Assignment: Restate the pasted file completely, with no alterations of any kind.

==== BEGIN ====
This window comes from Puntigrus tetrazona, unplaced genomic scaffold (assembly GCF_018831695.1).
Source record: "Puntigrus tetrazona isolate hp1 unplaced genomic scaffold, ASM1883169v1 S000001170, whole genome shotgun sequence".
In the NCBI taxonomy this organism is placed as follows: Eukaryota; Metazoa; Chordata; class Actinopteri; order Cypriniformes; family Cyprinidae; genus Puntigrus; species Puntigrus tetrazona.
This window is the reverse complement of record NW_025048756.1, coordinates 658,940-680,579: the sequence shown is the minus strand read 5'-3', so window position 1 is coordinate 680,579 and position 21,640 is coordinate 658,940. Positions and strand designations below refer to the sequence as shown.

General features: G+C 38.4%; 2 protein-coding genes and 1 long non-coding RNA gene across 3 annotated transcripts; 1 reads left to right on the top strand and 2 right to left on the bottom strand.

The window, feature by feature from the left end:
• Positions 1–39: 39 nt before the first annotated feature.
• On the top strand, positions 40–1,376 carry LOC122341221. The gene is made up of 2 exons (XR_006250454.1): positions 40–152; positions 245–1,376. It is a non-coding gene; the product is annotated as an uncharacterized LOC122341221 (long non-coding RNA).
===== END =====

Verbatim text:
This window comes from Puntigrus tetrazona, unplaced genomic scaffold (assembly GCF_018831695.1).
Source record: "Puntigrus tetrazona isolate hp1 unplaced genomic scaffold, ASM1883169v1 S000001170, whole genome shotgun sequence".
In the NCBI taxonomy this organism is placed as follows: Eukaryota; Metazoa; Chordata; class Actinopteri; order Cypriniformes; family Cyprinidae; genus Puntigrus; species Puntigrus tetrazona.
This window is the reverse complement of record NW_025048756.1, coordinates 658,940-680,579: the sequence shown is the minus strand read 5'-3', so window position 1 is coordinate 680,579 and position 21,640 is coordinate 658,940. Positions and strand designations below refer to the sequence as shown.

General features: G+C 38.4%; 2 protein-coding genes and 1 long non-coding RNA gene across 3 annotated transcripts; 1 reads left to right on the top strand and 2 right to left on the bottom strand.

The window, feature by feature from the left end:
• Positions 1–39: 39 nt before the first annotated feature.
• On the top strand, positions 40–1,376 carry LOC122341221. The gene is made up of 2 exons (XR_006250454.1): positions 40–152; positions 245–1,376. It is a non-coding gene; the product is annotated as an uncharacterized LOC122341221 (long non-coding RNA).